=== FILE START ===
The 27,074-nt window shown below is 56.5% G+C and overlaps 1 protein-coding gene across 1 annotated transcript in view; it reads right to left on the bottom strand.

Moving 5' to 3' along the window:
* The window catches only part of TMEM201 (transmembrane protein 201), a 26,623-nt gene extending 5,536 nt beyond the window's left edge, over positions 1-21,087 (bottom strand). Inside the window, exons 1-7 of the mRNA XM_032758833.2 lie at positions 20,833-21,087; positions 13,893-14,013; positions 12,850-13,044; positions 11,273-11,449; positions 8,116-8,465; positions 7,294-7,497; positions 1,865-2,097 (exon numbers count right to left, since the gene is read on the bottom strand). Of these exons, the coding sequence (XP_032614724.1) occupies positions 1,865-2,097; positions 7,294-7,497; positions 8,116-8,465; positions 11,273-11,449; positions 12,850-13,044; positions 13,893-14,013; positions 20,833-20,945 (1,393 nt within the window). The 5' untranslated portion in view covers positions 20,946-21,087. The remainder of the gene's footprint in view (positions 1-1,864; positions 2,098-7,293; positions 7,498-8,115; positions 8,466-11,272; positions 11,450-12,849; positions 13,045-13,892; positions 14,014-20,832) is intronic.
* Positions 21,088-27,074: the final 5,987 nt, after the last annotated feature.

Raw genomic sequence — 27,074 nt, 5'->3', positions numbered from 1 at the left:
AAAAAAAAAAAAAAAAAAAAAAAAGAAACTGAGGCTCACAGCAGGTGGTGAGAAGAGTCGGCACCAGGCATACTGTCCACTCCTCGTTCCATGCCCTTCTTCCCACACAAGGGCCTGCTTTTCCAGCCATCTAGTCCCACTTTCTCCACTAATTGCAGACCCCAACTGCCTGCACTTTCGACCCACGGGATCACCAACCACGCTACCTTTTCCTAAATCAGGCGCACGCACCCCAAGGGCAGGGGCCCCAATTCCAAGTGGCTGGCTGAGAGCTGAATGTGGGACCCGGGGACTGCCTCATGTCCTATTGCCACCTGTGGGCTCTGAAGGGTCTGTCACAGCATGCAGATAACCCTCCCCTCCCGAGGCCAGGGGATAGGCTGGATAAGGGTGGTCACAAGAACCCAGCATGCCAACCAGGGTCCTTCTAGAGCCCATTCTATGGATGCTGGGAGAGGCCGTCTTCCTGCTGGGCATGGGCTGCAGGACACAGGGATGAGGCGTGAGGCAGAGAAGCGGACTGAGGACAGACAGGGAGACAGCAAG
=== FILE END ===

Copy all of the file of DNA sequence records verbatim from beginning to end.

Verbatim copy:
The 27,074-nt window shown below is 56.5% G+C and overlaps 1 protein-coding gene across 1 annotated transcript in view; it reads right to left on the bottom strand.

Moving 5' to 3' along the window:
* The window catches only part of TMEM201 (transmembrane protein 201), a 26,623-nt gene extending 5,536 nt beyond the window's left edge, over positions 1-21,087 (bottom strand). Inside the window, exons 1-7 of the mRNA XM_032758833.2 lie at positions 20,833-21,087; positions 13,893-14,013; positions 12,850-13,044; positions 11,273-11,449; positions 8,116-8,465; positions 7,294-7,497; positions 1,865-2,097 (exon numbers count right to left, since the gene is read on the bottom strand). Of these exons, the coding sequence (XP_032614724.1) occupies positions 1,865-2,097; positions 7,294-7,497; positions 8,116-8,465; positions 11,273-11,449; positions 12,850-13,044; positions 13,893-14,013; positions 20,833-20,945 (1,393 nt within the window). The 5' untranslated portion in view covers positions 20,946-21,087. The remainder of the gene's footprint in view (positions 1-1,864; positions 2,098-7,293; positions 7,498-8,115; positions 8,466-11,272; positions 11,450-12,849; positions 13,045-13,892; positions 14,014-20,832) is intronic.
* Positions 21,088-27,074: the final 5,987 nt, after the last annotated feature.

Raw genomic sequence — 27,074 nt, 5'->3', positions numbered from 1 at the left:
AAAAAAAAAAAAAAAAAAAAAAAAGAAACTGAGGCTCACAGCAGGTGGTGAGAAGAGTCGGCACCAGGCATACTGTCCACTCCTCGTTCCATGCCCTTCTTCCCACACAAGGGCCTGCTTTTCCAGCCATCTAGTCCCACTTTCTCCACTAATTGCAGACCCCAACTGCCTGCACTTTCGACCCACGGGATCACCAACCACGCTACCTTTTCCTAAATCAGGCGCACGCACCCCAAGGGCAGGGGCCCCAATTCCAAGTGGCTGGCTGAGAGCTGAATGTGGGACCCGGGGACTGCCTCATGTCCTATTGCCACCTGTGGGCTCTGAAGGGTCTGTCACAGCATGCAGATAACCCTCCCCTCCCGAGGCCAGGGGATAGGCTGGATAAGGGTGGTCACAAGAACCCAGCATGCCAACCAGGGTCCTTCTAGAGCCCATTCTATGGATGCTGGGAGAGGCCGTCTTCCTGCTGGGCATGGGCTGCAGGACACAGGGATGAGGCGTGAGGCAGAGAAGCGGACTGAGGACAGACAGGGAGACAGCAAG